Haughey family 'upset' at claims that Charlie refused surgery
Charles Haughey's family has criticised controversial claims that the former Taoiseach wouldn't have treatment for prostate cancer, even though it would have prolonged his life.
The claims, made by Tim Pat Coogan in a new book, were revealed in the Irish Independent on Thursday.
The family said they were "deeply upset and disappointed" by the claims in the book 'The Mornings After - From the Courts Martial to the Tribunals'.
In a statement the family said: "The book claims Charles Haughey was diagnosed with prostate cancer in 1996, but declined life-saving surgery. This is utterly untrue and highly hurtful to the family of the former Taoiseach.
"The family would like to put on record that their father, Charles Haughey, never refused 'life-saving' surgery concerning his prostate cancer or any other illness."
In his book, Mr Coogan writes that the Fianna Fáil politician was told he had cancer but was assured that if the prostate was removed he would survive.
"However, he was also informed that the operation would render him impotent.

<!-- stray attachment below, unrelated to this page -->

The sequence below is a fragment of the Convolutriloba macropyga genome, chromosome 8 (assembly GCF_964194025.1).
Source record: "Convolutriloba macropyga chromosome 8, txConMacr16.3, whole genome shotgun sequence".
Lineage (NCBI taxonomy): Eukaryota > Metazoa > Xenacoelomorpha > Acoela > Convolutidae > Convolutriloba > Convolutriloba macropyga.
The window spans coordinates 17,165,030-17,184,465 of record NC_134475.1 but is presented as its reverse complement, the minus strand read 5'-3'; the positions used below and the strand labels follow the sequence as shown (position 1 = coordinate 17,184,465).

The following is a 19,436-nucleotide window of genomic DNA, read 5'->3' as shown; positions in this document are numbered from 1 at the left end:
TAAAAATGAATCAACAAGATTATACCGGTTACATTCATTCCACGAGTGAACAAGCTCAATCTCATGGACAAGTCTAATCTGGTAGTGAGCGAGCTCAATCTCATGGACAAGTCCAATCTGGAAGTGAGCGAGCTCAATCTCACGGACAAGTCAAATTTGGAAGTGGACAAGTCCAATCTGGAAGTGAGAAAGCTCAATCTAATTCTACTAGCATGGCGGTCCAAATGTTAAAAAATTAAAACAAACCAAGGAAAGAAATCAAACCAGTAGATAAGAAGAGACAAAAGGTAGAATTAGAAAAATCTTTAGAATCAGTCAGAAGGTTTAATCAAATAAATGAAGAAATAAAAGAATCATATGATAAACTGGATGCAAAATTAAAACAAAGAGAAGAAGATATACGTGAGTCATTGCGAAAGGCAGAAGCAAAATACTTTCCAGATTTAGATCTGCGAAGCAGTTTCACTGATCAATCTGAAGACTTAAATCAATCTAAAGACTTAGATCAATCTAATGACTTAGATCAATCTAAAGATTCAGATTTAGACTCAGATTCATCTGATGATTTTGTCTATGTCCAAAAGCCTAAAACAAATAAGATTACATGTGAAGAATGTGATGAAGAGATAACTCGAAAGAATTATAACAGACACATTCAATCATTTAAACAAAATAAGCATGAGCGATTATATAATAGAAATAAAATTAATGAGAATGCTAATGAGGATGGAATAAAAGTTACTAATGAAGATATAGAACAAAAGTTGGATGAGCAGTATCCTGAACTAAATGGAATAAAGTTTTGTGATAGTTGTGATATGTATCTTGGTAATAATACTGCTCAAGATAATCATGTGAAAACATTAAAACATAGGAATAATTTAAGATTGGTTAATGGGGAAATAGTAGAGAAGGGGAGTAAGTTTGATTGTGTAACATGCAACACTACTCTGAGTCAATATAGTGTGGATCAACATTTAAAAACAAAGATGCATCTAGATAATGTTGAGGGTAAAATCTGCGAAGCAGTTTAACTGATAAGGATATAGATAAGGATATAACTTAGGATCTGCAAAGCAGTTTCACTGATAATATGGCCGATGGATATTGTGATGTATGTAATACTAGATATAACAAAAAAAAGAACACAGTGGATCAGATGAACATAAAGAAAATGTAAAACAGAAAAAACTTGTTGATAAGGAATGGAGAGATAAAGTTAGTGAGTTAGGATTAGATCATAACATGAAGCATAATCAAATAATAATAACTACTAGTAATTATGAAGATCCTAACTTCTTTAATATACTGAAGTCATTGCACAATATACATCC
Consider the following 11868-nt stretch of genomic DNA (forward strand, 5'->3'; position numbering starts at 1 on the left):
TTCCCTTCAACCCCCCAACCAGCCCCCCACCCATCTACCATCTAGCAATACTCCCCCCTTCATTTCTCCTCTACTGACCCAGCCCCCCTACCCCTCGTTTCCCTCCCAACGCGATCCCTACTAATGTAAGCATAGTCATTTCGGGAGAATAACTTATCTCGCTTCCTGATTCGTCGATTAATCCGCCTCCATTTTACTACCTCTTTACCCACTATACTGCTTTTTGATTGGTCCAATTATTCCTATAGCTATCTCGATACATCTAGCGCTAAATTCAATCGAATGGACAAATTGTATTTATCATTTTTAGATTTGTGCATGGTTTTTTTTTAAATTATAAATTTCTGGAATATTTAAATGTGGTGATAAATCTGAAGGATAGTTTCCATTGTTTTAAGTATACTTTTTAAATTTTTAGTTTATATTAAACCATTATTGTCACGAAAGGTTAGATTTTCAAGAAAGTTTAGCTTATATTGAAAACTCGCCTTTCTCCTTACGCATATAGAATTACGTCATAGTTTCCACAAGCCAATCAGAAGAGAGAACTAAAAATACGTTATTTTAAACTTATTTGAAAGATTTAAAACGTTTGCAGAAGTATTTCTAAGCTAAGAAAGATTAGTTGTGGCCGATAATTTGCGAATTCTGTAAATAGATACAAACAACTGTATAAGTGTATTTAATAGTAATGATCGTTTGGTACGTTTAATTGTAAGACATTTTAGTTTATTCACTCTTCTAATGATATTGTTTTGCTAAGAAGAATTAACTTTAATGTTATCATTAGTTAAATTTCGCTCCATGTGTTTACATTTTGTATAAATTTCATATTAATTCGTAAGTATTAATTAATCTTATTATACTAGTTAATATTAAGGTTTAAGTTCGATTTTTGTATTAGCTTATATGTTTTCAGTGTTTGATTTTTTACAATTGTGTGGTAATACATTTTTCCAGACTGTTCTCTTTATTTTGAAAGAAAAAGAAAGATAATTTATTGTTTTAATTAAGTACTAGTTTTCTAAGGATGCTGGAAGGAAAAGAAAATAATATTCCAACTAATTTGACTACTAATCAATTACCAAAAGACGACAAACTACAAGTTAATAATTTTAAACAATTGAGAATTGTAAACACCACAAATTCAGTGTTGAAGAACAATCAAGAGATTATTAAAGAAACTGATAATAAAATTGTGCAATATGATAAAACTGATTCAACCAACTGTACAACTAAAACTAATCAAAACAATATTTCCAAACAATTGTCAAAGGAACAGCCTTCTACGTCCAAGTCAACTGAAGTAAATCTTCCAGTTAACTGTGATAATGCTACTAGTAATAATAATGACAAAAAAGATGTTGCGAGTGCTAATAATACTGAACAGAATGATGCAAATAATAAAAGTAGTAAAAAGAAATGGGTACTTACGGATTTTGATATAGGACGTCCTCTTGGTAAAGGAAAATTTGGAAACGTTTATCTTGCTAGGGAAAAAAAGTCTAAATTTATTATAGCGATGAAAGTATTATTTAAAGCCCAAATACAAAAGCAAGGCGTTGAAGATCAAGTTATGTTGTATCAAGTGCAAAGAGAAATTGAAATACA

"He refused the operation saying: 'No: there's life in the old man yet'. He died in 2006," the book says.
The family note in their statement that the quotes used by Mr Coogan are unattributed.
The publishers of the book, Head of Zeus, said it had "no comment" to make on the family's statement.
Mr Haughey died at his home from prostate cancer in June 2006.
The new book is pitched as a history of Ireland since 1916 and includes stories about Mr Haughey, Ian Paisley and Albert Reynolds among many others in Irish life.
With regard to Bishop Casey's affair with Annie Murphy, Mr Coogan claims that the cleric liked her to dress in a bikini.
He writes that American-born Annie told a friend that Irish girls "are so prudish" and that the friend kept the secret of their affair for more than 20 years "lest she caused scandal".
'The Morning After' is available in bookshops for €22.50.